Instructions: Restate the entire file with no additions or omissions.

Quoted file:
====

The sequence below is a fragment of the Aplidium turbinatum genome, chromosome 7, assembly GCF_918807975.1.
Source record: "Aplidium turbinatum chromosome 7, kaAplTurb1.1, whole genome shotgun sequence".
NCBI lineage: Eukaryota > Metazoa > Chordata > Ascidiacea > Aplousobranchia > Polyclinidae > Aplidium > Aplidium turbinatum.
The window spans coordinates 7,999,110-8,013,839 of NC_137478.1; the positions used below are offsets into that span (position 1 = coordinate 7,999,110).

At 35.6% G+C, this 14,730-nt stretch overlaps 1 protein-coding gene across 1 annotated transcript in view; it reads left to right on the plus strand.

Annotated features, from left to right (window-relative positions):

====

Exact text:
The sequence below is a fragment of the Aplidium turbinatum genome, chromosome 7, assembly GCF_918807975.1.
Source record: "Aplidium turbinatum chromosome 7, kaAplTurb1.1, whole genome shotgun sequence".
NCBI lineage: Eukaryota > Metazoa > Chordata > Ascidiacea > Aplousobranchia > Polyclinidae > Aplidium > Aplidium turbinatum.
The window spans coordinates 7,999,110-8,013,839 of NC_137478.1; the positions used below are offsets into that span (position 1 = coordinate 7,999,110).

At 35.6% G+C, this 14,730-nt stretch overlaps 1 protein-coding gene across 1 annotated transcript in view; it reads left to right on the plus strand.

Annotated features, from left to right (window-relative positions):